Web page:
The objectionable conversational habits of the child characters, however, aren’t the whole story.  There is actual friendship here, albeit buried beneath the insults, and there are generosity and emotional honesty as well.  It also feels–authentic, perhaps?  Amelia is dealing with typical child-of-divorce problems, and she was completely believable for me.  AND hilarious, I have to say.  As a parent, I had real problems with this one despite the good I could see; as a person, I got rather a large kick out of it and kind of want to read the next one on the sly.  I’ll leave you to choose what you want to do for YOUR household!

The Whole World’s Crazy (Amelia Rules!)

New From: $8.72 USD In Stock

Feb 15, 2018 - Uncategorized    No Comments

Easy AND Flavorful

That’s a win-win, right?  I seriously wasn’t expecting to like this Easy Mexican Chicken Soup as much as I did; it was more of a ‘I need an easy dinner plan and this can’t be terrible’ kind of recipe.  (I’m not the only one who tries the occasional recipe with that attitude, right?)  And while I did take the extra few minutes to saute the onion and garlic before putting it in the crockpot, because FLAVOR, it was still almost criminally easy.  I didn’t bother whisking the spices into the chicken broth–I just dumped them on the chicken together with some bouillon cubes and poured water over the top.  We topped the finished soup with cheese alone, since I’d forgotten to somehow obtain cilantro and we were out of sour cream as well, and that gave the fairly clear broth some body and an almost (but not quite) creamy look.  It was tasty!  The most impressive surprise was the flavor, because it managed to be more than just the sum of its ingredients.  (Although it was also blessedly flexible in the cook time department; I started with frozen chicken but realized an hour or two later that I’d forgotten to plug in the crockpot.  I NEVER do that!)  All in all, you should definitely give this a try on your next busy day.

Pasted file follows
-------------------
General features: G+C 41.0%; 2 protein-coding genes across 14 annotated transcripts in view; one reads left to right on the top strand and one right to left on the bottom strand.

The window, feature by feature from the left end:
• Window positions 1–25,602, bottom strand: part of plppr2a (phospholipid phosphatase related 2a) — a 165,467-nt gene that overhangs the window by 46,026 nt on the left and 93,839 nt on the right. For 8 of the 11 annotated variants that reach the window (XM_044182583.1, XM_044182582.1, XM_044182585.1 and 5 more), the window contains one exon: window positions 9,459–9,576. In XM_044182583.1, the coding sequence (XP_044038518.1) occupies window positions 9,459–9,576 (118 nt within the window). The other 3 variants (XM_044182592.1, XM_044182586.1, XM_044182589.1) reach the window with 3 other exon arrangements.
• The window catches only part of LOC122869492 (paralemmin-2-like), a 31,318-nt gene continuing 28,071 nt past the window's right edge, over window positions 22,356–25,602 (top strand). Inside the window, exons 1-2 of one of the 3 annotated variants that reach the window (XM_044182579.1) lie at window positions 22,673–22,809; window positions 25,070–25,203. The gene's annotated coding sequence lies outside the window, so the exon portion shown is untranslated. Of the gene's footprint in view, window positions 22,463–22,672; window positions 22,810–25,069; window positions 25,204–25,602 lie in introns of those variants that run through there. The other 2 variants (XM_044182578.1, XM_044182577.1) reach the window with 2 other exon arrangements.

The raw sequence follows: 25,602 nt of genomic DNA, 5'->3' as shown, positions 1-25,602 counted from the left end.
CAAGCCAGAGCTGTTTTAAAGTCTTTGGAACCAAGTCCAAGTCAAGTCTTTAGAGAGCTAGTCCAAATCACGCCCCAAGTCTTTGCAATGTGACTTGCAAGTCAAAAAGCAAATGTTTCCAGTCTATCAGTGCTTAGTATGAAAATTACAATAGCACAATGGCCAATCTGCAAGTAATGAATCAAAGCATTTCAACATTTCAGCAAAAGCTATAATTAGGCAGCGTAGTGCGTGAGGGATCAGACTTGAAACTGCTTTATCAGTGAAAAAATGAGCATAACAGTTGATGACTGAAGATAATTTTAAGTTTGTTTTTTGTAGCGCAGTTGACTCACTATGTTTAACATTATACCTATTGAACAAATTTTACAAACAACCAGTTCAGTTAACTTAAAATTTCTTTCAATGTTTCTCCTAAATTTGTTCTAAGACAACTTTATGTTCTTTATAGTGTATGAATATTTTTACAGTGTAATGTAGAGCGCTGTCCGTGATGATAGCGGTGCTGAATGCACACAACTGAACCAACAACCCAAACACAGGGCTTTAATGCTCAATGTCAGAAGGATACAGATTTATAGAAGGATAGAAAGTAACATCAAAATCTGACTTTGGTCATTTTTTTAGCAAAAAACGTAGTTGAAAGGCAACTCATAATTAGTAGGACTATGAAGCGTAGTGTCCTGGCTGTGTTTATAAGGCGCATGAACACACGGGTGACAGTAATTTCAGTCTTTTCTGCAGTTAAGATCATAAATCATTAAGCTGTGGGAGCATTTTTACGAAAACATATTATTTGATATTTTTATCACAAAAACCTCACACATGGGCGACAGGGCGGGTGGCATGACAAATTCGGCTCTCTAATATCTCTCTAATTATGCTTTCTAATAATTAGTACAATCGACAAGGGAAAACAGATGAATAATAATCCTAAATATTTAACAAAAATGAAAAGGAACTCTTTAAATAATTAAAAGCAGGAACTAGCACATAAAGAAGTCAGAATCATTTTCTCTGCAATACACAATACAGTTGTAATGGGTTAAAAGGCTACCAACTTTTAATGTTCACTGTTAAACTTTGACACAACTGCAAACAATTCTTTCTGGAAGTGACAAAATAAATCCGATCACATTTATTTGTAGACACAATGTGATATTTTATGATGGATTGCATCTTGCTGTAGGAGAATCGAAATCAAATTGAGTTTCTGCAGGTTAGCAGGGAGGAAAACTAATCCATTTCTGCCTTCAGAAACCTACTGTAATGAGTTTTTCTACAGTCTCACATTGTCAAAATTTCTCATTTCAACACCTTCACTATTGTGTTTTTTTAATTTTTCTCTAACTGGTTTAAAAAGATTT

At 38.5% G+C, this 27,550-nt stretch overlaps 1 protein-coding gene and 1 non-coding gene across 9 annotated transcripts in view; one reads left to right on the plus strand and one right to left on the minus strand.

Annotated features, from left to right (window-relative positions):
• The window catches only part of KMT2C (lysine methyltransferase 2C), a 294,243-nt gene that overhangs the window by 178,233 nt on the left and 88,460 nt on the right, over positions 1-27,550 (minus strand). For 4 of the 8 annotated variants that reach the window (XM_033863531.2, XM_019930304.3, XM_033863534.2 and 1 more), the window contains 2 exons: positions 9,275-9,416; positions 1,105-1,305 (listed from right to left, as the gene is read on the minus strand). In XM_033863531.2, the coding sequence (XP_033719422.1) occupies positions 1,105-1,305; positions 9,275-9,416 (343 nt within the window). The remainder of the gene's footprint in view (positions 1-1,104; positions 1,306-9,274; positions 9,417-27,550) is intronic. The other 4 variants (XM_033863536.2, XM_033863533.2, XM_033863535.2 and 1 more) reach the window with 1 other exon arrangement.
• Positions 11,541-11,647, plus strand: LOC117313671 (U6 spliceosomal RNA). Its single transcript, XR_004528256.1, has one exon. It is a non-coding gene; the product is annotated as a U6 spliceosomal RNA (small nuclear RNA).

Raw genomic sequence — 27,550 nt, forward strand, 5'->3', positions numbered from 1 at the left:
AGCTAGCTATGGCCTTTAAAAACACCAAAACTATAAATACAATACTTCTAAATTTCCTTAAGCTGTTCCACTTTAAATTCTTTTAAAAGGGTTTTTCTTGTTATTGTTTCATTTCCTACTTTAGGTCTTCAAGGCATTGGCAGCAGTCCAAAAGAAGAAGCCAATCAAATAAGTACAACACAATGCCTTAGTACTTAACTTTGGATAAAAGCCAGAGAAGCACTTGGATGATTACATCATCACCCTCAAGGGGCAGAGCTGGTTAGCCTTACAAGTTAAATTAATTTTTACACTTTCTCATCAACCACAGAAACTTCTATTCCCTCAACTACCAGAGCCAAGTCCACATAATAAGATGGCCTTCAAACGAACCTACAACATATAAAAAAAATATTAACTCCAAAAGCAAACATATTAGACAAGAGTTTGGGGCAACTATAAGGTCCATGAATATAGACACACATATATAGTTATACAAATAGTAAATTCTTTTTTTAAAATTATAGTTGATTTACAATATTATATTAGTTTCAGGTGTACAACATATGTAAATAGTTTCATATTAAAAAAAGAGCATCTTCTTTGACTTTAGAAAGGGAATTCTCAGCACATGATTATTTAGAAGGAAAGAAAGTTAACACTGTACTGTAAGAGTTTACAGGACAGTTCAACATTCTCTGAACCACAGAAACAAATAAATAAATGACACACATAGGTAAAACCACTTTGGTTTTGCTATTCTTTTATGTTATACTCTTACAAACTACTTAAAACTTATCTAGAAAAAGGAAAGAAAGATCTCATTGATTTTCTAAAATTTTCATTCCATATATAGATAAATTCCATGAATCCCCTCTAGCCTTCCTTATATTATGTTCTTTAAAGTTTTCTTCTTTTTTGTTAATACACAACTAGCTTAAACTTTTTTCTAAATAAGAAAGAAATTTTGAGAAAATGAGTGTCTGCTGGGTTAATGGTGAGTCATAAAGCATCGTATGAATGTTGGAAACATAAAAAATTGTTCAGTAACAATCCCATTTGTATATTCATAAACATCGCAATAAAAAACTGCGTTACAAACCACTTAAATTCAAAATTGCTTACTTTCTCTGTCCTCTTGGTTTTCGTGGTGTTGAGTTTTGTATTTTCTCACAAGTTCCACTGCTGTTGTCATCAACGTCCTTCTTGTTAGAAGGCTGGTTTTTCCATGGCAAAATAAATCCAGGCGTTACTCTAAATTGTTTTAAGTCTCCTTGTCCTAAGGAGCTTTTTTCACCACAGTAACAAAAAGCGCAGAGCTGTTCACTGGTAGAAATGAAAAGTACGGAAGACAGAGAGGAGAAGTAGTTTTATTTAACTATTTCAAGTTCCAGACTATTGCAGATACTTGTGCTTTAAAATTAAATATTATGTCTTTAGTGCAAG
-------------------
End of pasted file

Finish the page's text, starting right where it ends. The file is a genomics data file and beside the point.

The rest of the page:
Just remember to plug in your crockpot.

Feb 13, 2018 - Uncategorized    No Comments

Decisions, Decisions

I seriously struggled with what to review tonight, because I tried a new recipe that was both easy and better than I thought it would be, BUT I finished a book last week that’s been kicking around, and reviewing it would make it possible for it to LEAVE MY HOUSE.  Which, when it comes right down to it, trumps the soup recipe for today.  (Something leaving my house is hard to beat.)  Before I start that, though, I did listen to the ALA Youth Media Awards broadcast yesterday–yay for it being in my time zone this year!–and I have to say, I didn’t see a few of those titles coming.  The definite theme to the awards wasn’t shocking, because there’s always a level of awareness of the most visible social/cultural issues reflected in the winners, but at least one of the Newbery Honor books looked awfully young-adulty to me.  I have them all (the Newberys) on hold at the library, of course, so I’ll know for myself eventually.  In the meantime, if you want to see the winners’ list in full, here’s your link:

ALA Youth Media Award Winners